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How safe are breast implants?

There has been a threefold increase over the past decade in the number of Irish women having surgery to enlarge their busts, but recent concerns about an implant used in many of them is a reminder that this is not a procedure to be undertaken lightly.

The controversy centres on concerns that the French manufacturer Poly Implant Prothese (PIP) switched to a non-approved silicone gel in its implants, and made changes to the outer casing which could increase the risk of leakage.

It is still unclear what the implications of these changes might be for the tens of thousands of women who have had PIP implants -- approved types of silicone are generally regarded as safe even in the event of leaks -- but they are worrying enough for authorities to suspend distribution, and to recall all stock.

The problem may have started as early as 2001 and, unless a woman knows for sure that she has not had a PIP implant since then, current advice is to contact her surgeon to find out.

If PIP implants were used then experts say there is no serious cause for alarm, but while further tests are being conducted into the gel, it suggests that women should have an ultrasound scan over the next six months to check for signs of weakening or rupture. If the scan reveals a problem then implants should be removed.

Despite a number of scares over the years about the safety of silicone implants, the latest generation are much more robust with rupture rates of 1pc or less after six years. But rupture is only one potential complication, and if my wife was considering surgery I would be more worried about other issues, such as infection, bleeding, poor cosmetic result and the need for revision.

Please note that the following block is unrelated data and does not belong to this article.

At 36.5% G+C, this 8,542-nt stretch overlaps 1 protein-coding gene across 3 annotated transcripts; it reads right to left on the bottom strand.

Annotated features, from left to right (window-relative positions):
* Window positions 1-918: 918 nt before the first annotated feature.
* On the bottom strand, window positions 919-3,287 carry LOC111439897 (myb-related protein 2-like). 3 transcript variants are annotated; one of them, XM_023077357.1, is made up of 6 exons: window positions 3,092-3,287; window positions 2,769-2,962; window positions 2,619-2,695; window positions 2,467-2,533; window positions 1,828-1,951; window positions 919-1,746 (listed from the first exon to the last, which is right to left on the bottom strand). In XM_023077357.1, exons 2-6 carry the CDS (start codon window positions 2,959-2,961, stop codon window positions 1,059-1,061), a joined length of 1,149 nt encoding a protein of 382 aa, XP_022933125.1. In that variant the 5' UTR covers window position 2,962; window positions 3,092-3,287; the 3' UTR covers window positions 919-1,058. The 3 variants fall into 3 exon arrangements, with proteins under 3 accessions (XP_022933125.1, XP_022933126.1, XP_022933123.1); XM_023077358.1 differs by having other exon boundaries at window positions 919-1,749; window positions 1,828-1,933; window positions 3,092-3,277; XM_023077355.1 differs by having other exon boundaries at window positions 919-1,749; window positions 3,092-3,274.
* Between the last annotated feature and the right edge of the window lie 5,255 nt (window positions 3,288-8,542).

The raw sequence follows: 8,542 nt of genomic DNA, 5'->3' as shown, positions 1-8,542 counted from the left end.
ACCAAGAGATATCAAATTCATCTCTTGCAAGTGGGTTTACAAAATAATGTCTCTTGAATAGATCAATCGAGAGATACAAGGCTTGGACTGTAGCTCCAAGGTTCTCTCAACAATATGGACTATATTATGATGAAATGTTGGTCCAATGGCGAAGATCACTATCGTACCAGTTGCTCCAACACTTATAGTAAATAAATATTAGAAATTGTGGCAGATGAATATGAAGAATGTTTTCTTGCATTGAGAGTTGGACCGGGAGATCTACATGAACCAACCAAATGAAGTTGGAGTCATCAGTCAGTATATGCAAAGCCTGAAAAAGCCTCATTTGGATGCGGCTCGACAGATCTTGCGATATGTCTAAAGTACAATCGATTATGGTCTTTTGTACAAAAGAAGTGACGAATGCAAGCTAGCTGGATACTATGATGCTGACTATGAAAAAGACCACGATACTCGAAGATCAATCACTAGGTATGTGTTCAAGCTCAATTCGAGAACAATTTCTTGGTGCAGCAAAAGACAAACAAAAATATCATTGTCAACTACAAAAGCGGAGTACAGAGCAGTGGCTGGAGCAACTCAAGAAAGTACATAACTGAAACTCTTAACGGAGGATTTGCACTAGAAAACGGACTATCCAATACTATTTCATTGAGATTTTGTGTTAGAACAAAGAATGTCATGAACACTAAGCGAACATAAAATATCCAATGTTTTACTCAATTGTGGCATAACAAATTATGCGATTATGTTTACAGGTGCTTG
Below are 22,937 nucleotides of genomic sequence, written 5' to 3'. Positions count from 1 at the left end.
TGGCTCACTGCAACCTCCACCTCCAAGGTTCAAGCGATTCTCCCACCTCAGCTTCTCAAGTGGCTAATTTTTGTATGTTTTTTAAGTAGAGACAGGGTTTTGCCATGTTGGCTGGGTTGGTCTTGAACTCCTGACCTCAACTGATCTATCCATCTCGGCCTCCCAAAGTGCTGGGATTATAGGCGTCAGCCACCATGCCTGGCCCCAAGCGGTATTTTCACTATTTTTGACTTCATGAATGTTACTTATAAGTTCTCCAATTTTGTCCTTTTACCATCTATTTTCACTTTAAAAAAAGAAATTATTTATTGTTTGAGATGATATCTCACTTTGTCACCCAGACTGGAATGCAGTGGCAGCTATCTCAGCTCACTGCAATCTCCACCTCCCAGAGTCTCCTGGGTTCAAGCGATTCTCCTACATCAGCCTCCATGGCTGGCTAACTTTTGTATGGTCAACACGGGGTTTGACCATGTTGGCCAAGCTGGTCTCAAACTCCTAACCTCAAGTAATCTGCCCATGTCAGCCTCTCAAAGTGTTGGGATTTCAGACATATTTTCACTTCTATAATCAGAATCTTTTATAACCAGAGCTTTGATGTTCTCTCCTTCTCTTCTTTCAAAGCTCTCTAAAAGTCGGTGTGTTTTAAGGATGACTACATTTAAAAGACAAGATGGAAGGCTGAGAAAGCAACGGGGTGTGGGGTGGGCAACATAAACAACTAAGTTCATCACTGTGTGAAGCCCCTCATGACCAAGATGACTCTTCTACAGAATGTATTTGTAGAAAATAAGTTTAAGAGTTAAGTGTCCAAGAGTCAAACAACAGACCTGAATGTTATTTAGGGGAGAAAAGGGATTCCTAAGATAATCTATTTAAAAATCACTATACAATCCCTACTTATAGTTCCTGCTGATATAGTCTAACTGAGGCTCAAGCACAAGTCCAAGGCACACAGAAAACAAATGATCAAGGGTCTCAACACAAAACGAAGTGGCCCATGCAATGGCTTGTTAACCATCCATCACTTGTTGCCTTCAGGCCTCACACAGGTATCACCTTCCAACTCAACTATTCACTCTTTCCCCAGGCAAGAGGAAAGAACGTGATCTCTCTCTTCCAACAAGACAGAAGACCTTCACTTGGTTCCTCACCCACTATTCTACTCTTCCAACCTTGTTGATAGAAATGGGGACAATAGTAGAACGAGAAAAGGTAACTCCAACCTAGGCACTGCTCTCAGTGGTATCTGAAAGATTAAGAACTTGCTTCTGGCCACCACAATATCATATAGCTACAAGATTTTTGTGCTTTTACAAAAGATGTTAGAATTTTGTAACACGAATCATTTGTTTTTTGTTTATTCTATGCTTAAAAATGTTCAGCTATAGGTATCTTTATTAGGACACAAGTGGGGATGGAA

In good hands the results of breast augmentation are generally very good. The key, as with all forms of surgery, is to choose a good surgeon. You generally get what you pay for and I don't know of a cosmetic surgeon at the top of his or her game who offers free consultations, zero interest loans, cheap operations abroad, two-for-one offers (it happens) and discount incentives for encouraging a friend to get something done.

The very best surgeons don't necessarily charge significantly more than their peers, indeed in some cases, they are actually cheaper.

But even the best surgeons can't halt the ravages of time and most women with implants will require some form of repeat surgery, even if they are happy with their initial result and their implants don't rupture or develop excessive scarring.

Gravity takes its toll on the breasts as women age, and what looks good on a 25-year-old woman can start to look a little strange on one in her 50s. So it pays to think of breast augmentation as a continuing process rather than a one-off operation.

My last caveat concerns the reasons behind wanting a bigger bust. Good surgeons will talk a patient out of unnecessary work and/or suggest a cooling off period for her to think about surgery. If your surgeon appears more interested in your credit card, or suggests other work while you are there, you are probably in the wrong place.

Assuming that you are happy with your decision, and you choose a good surgeon, you are likely to be thrilled with the results, but if you embark on a journey for the wrong reason -- such as pressure from a partner -- and get second-rate surgery, then you are likely to rue the day you took the plunge.